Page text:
Legal Guide

What Entrepreneurs Should Know About S-Corps

Some of the most frequent tax questions entrepreneurs have are about S-Corps. For freelancers and many small businesses, S-Corps can be great. But for many startups, they can cause lots of problems.

This post is full of a ton of information to help you decide if an S-Corp is right for you. It’s divided into three parts:

  1. What’s S-Corp
  2. When S-Corps are good; when S-Corps are bad
  3. How to reduce your taxes using an S-Corp

 

1. What is an S-Corp

Some History

Historically, entrepreneurs only had two options to form a business entity (we will ignore LLCs for a moment, which are only a few decades old):

(1) Form a general partnership and (a) benefit from a reduced tax bill due to “pass-through” taxation, but (b) be subject to full personal liability for all business debts and liabilities; or

(2) Form a corporation and (a) benefit from limited personal liability for the business’ debts and liabilities; but (b) be subject to a higher tax bill due to “double-taxation.”

Neither option is fully ideal. One will result in more income but higher risk, the other will result less risk but lower income. In the 1950s President Eisenhower led the charge to make a middle option: allow a corporation to “pass through” its income while still benefiting from the limited liability associated with corporations. And in 1958, Congress agreed and enacted Subchapter S of the IRS Code. As a result, business owners can form a corporation and make an S-Corp election and receive a lower tax bill and limited liability.

But here’s something important to remember – an S-Corp is not a business entity.

When you form your business entity with your Secretary of State, you can choose partnership, limited liability company, corporation, or non-profit corporation. But you cannot choose “S-Corp.” That’s because it is merely a tax classification.

S-Corp Restrictions

It is very important to note that there are specific requirements you must meet if you want to take advantage of S-Cop taxation. And they are not ideal for many businesses, especially high-growth potential startups that want to raise venture capital.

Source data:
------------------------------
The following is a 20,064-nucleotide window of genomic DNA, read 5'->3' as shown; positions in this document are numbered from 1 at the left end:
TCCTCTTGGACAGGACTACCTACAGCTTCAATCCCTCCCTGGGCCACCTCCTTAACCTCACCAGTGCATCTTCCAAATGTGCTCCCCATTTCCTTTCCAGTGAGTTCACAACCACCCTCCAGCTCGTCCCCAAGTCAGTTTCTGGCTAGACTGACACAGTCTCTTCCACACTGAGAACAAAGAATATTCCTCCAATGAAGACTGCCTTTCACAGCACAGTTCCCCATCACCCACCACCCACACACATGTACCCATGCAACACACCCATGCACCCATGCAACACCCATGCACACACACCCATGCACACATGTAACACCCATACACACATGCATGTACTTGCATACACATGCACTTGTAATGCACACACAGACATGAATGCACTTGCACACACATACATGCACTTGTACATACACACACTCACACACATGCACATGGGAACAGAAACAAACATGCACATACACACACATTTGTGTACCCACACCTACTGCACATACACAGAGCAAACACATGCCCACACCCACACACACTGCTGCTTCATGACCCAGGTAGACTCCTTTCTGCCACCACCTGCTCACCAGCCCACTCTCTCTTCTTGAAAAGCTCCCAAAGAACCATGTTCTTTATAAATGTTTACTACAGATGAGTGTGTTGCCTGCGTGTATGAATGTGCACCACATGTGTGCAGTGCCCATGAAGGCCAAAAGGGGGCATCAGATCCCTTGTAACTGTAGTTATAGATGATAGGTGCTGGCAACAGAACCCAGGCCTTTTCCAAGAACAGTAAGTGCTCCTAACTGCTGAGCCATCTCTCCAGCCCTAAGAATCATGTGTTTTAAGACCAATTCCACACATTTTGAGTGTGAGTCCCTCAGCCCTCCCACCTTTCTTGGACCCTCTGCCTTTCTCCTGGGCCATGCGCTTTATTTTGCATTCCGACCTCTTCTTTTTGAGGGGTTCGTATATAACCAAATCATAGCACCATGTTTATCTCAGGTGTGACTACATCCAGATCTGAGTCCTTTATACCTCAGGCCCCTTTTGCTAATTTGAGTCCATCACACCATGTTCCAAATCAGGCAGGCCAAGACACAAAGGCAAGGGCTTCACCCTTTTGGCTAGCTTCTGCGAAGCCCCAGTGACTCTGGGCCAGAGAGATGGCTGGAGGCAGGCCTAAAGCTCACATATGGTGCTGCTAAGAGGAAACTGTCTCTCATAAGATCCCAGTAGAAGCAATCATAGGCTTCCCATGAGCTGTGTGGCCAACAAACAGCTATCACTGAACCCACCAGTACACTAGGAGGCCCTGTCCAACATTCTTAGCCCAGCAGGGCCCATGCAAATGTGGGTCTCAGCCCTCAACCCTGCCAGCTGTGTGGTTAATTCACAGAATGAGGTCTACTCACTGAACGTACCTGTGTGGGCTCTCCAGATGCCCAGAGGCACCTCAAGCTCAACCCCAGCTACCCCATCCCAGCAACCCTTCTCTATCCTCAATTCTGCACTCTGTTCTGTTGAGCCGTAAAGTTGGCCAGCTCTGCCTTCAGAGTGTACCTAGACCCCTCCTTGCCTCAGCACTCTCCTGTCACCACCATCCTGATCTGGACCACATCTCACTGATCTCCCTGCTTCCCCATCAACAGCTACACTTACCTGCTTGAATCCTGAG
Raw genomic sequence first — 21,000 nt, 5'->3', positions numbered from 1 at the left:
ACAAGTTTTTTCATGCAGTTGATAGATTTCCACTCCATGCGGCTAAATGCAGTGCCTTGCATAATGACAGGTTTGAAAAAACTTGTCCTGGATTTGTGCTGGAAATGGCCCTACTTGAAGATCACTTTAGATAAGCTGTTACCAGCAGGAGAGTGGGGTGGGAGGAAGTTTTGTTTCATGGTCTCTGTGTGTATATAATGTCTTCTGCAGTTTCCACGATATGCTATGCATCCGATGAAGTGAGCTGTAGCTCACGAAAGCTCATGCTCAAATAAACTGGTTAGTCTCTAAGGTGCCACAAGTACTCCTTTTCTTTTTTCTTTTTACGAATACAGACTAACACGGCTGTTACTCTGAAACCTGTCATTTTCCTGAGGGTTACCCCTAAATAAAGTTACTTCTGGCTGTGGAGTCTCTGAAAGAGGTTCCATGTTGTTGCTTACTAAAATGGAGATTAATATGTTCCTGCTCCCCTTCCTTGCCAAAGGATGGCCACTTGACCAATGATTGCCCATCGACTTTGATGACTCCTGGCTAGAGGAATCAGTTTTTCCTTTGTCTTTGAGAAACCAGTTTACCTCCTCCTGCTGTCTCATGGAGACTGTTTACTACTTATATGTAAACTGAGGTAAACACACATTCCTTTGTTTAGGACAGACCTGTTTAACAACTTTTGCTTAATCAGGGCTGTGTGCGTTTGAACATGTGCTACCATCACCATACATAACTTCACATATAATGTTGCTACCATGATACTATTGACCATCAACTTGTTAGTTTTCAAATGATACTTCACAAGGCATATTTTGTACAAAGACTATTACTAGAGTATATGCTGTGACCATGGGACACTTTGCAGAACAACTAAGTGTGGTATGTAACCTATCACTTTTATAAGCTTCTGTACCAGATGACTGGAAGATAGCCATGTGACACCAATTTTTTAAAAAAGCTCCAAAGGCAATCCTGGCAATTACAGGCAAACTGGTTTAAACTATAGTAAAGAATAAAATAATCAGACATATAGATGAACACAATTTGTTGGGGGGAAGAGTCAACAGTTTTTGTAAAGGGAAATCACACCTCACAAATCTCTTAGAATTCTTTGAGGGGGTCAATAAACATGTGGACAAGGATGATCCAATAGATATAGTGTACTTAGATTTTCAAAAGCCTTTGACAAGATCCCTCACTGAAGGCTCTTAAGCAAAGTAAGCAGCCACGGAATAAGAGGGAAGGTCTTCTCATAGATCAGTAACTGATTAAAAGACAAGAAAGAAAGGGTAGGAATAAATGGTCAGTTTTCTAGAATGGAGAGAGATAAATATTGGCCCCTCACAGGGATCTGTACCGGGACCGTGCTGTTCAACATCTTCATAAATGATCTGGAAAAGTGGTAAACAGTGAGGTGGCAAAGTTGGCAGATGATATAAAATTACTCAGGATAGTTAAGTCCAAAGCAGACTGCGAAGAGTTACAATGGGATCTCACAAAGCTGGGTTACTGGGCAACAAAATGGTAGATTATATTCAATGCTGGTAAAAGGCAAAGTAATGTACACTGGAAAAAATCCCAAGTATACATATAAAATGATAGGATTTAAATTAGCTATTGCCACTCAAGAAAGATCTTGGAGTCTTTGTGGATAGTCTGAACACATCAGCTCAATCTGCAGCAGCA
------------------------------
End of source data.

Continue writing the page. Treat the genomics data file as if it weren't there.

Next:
According to the IRS, to qualify for S-Corporation status today a corporation must:

  • Be a domestic corporation
  • Have only allowable shareholders
    • May be individuals, certain trusts, and estates and
    • May not be partnerships, corporations or non-resident alien shareholders
  • Have no more than 100 shareholders
  • Have only one class of stock
  • Not be an ineligible corporation (i.e. certain financial institutions, insurance companies, and domestic international sales corporations).

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2. When S-Corps are Good; When S-Corps are Bad

When S-Corps May be Good

The two types of businesses most likely to benefit from an S-Corp election are

(1) Freelancers who operate using an LLC or Corporation and make more than a “reasonable” salary for their given profession; and

(2) Small businesses owned by individuals (as opposed to other business entities) with small and simple legal structures.

These kinds of businesses probably meet the requirements to be an S-Corp (see above) and are unlikely to change their business structure in the future. That’s important because if you make a change to your business and fail to meet the requirements, you’ll lose your S-Corp status and may suffer serious financial consequences as a result.

After making the S-Corp election, these business will gain two primary benefits: (i) They can avoid paying corporate taxes on the businesses income and instead, “pass through” all the income to the owners’ individual tax returns; and (ii) they can reduce their tax bill by treating part of their income as profit distributions (see below).